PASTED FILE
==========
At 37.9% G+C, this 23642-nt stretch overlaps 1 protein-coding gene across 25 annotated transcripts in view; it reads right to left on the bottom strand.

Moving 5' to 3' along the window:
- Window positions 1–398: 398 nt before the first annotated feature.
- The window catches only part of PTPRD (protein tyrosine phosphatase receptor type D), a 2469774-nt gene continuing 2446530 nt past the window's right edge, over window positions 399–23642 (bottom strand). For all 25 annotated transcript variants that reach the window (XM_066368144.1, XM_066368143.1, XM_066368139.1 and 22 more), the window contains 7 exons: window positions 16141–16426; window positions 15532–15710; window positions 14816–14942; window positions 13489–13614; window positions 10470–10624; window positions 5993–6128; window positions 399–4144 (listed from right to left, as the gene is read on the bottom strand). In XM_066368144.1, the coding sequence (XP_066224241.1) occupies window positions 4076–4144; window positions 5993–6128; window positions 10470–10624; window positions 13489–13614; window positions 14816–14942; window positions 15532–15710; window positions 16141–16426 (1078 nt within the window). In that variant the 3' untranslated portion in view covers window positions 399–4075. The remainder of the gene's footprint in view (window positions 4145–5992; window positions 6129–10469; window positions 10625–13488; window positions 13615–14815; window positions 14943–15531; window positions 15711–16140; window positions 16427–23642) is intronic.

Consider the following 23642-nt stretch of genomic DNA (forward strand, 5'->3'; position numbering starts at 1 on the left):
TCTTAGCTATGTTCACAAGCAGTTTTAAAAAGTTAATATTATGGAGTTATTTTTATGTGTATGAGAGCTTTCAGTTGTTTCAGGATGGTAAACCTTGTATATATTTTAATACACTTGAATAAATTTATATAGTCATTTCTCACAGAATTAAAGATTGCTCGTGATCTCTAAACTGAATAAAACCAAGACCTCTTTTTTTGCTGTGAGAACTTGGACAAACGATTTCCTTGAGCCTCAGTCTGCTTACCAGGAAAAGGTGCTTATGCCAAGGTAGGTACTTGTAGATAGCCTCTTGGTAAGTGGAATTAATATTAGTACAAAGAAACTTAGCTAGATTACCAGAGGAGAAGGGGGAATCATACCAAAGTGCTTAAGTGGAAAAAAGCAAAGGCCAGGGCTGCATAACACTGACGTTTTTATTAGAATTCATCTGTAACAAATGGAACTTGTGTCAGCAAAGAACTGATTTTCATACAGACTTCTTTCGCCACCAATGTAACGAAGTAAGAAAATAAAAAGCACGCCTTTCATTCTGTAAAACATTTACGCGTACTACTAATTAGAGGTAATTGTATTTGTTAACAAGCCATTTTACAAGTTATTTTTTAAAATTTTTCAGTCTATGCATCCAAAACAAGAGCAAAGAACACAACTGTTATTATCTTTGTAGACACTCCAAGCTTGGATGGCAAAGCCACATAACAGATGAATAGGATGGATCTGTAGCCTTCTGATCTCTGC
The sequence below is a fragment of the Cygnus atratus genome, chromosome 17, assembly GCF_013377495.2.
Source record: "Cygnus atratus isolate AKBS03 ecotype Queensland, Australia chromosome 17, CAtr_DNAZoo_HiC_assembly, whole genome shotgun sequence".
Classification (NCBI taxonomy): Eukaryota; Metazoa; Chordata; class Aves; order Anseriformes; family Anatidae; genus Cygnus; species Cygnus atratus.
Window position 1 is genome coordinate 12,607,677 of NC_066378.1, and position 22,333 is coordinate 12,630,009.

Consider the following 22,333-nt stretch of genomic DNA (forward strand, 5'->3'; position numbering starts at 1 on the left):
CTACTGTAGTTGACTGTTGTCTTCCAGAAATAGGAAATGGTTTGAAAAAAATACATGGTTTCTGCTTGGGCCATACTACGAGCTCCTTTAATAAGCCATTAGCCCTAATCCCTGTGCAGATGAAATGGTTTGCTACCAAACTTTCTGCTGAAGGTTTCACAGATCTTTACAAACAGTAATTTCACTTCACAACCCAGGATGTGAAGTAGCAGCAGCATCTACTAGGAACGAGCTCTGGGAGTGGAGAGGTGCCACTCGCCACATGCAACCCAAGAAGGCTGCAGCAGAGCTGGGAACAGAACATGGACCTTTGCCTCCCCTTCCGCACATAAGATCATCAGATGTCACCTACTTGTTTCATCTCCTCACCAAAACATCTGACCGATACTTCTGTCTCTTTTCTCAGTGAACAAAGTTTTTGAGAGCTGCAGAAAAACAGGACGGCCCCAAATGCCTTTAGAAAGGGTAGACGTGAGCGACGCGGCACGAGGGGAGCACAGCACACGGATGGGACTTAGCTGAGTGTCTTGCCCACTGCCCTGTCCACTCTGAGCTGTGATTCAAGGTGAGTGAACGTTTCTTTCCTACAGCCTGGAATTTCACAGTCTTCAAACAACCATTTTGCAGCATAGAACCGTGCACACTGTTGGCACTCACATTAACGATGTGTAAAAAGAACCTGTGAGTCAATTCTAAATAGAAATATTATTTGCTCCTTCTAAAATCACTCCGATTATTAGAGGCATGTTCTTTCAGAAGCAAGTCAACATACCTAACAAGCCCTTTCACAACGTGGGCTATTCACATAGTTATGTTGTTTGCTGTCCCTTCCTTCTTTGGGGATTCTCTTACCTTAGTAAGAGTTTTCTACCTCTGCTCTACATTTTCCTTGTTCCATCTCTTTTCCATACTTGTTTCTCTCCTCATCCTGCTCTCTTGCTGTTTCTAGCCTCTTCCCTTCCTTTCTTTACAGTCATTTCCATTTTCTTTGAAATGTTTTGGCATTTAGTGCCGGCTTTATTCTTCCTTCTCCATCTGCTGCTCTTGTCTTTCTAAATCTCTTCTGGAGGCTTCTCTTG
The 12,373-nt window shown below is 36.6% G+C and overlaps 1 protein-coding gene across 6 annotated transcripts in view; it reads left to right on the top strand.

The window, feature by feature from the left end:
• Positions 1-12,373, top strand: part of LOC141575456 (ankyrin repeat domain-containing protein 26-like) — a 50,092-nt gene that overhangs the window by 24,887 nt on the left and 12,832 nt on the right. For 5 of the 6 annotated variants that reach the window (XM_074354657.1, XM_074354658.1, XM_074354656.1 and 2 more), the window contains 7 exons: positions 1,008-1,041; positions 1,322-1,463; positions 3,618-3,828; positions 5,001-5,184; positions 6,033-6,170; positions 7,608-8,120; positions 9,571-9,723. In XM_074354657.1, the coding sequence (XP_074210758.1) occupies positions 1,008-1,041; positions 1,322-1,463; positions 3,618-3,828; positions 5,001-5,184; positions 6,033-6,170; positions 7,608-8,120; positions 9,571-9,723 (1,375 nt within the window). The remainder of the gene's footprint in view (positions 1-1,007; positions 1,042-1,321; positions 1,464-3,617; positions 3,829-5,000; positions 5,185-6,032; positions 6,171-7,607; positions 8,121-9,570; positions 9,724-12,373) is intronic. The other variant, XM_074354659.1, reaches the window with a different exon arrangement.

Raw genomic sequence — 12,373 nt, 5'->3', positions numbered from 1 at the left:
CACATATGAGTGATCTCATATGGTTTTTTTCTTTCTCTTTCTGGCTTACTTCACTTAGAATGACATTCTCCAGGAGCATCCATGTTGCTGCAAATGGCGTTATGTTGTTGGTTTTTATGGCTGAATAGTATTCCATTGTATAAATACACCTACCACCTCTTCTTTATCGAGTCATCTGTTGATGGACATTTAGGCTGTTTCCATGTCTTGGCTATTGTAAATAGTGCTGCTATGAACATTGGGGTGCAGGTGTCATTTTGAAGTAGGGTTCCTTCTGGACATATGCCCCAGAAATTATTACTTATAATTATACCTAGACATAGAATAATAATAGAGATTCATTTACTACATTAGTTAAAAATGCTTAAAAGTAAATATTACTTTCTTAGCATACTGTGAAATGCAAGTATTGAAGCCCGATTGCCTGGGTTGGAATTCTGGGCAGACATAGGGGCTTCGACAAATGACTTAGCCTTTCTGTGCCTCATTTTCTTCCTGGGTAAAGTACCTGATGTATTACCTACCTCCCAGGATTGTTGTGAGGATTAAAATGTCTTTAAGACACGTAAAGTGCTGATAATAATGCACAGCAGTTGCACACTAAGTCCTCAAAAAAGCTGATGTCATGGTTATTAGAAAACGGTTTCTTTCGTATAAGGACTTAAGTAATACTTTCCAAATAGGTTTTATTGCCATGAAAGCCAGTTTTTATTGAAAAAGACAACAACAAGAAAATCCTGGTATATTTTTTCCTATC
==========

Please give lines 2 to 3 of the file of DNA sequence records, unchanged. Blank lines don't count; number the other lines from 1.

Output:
Moving 5' to 3' along the window:
- Window positions 1–398: 398 nt before the first annotated feature.